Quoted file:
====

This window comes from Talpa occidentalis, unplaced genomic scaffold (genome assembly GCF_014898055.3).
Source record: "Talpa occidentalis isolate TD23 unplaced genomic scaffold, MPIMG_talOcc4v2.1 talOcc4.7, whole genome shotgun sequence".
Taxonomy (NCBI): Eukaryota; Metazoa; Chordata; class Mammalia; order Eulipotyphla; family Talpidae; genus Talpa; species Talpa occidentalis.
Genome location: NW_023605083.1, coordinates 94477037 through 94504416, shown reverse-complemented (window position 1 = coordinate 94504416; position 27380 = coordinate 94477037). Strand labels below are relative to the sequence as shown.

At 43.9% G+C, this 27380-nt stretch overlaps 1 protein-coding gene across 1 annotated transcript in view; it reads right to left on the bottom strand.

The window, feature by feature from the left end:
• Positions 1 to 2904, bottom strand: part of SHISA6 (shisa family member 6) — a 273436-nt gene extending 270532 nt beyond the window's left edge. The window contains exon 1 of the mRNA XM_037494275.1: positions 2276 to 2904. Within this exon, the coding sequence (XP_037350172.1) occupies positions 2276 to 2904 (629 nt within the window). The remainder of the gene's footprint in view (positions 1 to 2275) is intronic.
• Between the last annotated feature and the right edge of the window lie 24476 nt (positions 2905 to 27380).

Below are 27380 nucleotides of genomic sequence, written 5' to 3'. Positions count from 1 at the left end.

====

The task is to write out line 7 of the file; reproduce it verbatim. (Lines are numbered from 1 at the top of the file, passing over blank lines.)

• Positions 1 to 2904, bottom strand: part of SHISA6 (shisa family member 6) — a 273436-nt gene extending 270532 nt beyond the window's left edge. The window contains exon 1 of the mRNA XM_037494275.1: positions 2276 to 2904. Within this exon, the coding sequence (XP_037350172.1) occupies positions 2276 to 2904 (629 nt within the window). The remainder of the gene's footprint in view (positions 1 to 2275) is intronic.